Take the 2-minute tour ×
Stack Overflow is a question and answer site for professional and enthusiast programmers. It's 100% free, no registration required.

I am working on a payment form. What is that 3-digit code on the back of the card called? I can't find a consistent reference as to what to call it.

share|improve this question

closed as off topic by Roger Pate, Grzegorz Oledzki, liori, gnovice, danben Aug 15 '10 at 14:28

Questions on Stack Overflow are expected to relate to programming within the scope defined by the community. Consider editing the question or leaving comments for improvement if you believe the question can be reworded to fit within the scope. Read more about reopening questions here.If this question can be reworded to fit the rules in the help center, please edit the question.

11  
I think we're slowly moving all of wikipedia's content to SO... –  Peter Perháč Apr 30 '09 at 14:42
7  
wikipediaoverflow! –  thomasrutter Apr 30 '09 at 14:43

4 Answers 4

up vote 23 down vote accepted

It is called the Card Security Code (CSC) according to Wikipedia, but has also been known as other things, such as the Card Verification Value (CVV) or Card Verfication Code (CVC).

The second code, and the most cited, is CVV2 or CVC2. This CSC (also known as a CCID or Credit Card ID) is often asked for by merchants for them to secure "card not present" transactions occurring over the Internet, by mail, fax or over the phone. In many countries in Western Europe, due to increased attempts at card fraud, it is now mandatory to provide this code when the cardholder is not present in person.

Because this seems to be known by multiple names, and its name doesn't seem to be printed on the card itself, you'll probably (unfortunately) still need to tell your users how to find the code - ie by describing it as the "3 digit code on back of card".

share|improve this answer
    
Thank you for the quick response. –  Mike Wills Apr 30 '09 at 14:40
3  
FYI, not all cards written the code in the back side. AMEX cvv code is in the front and 4 digits. –  technomage Aug 7 '10 at 19:19

You can't find a consistent reference because it seems to go by at least six different names!

  • Card Security Code
  • Card Verification Value (CVV or CV2)
  • Card Verification Value Code (CVVC)
  • Card Verification Code (CVC)
  • Verification Code (V-Code or V Code)
  • Card Code Verification (CCV)
share|improve this answer

It's got a number of names. Most likely you've heard it as either Card Security Code (CSC) or Card Verification Value (CVV).

Card Security Code

share|improve this answer

From Wikipedia,

The Card Security Code is located on the back of MasterCard, Visa and Discover credit or debit cards and is typically a separate group of 3 digits to the right of the signature strip. On American Express cards, the Card Security Code is a printed (NOT embossed) group of four digits on the front towards the right.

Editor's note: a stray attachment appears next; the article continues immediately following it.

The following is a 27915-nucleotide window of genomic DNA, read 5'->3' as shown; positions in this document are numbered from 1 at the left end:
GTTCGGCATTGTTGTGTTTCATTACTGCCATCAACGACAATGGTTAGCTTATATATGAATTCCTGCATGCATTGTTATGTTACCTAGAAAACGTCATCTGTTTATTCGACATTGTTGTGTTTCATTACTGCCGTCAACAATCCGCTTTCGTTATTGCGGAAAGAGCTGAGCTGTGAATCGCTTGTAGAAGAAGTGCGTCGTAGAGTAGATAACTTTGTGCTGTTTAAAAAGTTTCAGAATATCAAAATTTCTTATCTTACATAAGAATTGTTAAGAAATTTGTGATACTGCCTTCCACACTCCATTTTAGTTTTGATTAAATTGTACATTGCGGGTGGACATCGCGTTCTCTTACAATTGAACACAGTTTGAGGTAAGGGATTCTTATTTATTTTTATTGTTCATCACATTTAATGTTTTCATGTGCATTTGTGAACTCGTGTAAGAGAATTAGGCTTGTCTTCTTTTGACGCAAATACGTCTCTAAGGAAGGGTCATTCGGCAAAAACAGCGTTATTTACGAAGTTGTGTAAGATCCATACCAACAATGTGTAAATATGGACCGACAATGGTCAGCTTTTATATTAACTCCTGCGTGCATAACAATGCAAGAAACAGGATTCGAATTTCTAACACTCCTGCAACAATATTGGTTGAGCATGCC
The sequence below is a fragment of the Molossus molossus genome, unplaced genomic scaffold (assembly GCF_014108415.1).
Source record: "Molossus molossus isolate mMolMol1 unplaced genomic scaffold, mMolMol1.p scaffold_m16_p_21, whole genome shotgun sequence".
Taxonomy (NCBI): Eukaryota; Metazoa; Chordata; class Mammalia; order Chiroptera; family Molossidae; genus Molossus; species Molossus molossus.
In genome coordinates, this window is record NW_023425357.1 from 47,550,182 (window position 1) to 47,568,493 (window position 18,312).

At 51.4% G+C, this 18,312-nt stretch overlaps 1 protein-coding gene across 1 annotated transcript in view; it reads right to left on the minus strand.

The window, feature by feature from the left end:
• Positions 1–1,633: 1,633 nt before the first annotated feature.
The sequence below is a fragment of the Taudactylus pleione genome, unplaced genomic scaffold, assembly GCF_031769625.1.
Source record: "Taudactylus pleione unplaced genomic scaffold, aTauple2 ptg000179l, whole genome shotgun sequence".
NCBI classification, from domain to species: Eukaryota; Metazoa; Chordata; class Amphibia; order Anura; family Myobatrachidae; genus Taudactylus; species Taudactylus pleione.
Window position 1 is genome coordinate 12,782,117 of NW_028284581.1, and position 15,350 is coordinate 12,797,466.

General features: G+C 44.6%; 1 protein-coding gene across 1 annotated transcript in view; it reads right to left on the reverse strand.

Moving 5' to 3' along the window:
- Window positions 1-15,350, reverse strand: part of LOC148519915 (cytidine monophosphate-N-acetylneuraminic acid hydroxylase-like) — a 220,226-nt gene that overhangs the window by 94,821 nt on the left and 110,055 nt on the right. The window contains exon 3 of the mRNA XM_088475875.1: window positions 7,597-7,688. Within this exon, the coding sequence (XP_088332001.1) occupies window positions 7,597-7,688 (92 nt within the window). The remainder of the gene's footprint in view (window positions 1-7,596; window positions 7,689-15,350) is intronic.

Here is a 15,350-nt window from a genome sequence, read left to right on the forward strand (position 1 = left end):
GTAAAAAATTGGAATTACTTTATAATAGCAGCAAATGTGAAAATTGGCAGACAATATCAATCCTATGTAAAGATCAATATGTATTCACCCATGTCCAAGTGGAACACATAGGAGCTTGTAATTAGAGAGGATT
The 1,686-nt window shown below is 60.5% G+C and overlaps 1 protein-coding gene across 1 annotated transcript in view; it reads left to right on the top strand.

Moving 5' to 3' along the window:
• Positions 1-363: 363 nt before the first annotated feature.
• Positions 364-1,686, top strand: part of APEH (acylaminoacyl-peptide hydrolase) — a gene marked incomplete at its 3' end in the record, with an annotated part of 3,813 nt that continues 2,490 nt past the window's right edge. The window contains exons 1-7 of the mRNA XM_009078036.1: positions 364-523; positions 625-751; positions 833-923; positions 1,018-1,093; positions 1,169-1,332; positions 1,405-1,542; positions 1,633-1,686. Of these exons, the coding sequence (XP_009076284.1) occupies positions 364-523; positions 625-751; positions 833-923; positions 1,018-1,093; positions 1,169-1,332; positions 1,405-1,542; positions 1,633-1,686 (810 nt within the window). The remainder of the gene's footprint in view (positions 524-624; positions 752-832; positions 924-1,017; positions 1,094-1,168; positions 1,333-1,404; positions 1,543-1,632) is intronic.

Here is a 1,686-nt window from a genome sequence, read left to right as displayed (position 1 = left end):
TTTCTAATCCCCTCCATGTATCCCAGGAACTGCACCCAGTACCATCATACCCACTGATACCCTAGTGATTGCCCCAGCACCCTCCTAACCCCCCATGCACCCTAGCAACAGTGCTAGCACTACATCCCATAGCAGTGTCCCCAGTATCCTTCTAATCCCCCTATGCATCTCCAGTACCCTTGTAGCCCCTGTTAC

The Card Security Code (CSC), sometimes called Card Verification Value (CVV or CV2), Card Verification Value Code (CVVC), Card Verification Code (CVC), Verification Code (V-Code or V Code), or Card Code Verification (CCV)[1] is a security feature for credit or debit card transactions, giving increased protection against credit card fraud.

There are actually several types of security codes:

* The first code, called CVC1 or CVV1, is encoded on the magnetic stripe of the card and used for transactions in person.
* The second code, and the most cited, is CVV2 or CVC2. This CSC (also known as a CCID or Credit Card ID) is often asked for by merchants for them to secure "card not present" transactions occurring over the Internet, by mail, fax or over the phone. In many countries in Western Europe, due to increased attempts at card fraud, it is now mandatory to provide this code when the cardholder is not present in person.
* Contactless Card and Chip cards may supply their own codes generated electronically, such as iCVV or Dynamic CVV.

The CVC should not be confused with the standard card account number appearing in embossed or printed digits. (The standard card number undergoes a separate validation algorithm called the Luhn algorithm which serves to determine whether a given card's number is appropriate.)

The CVC should not be confused with PIN codes such as MasterCard SecureCode or Visa Verified by Visa. These codes are not printed or embedded in the card but are entered at the time of transaction using a keypad.

share|improve this answer

Not the answer you're looking for? Browse other questions tagged or ask your own question.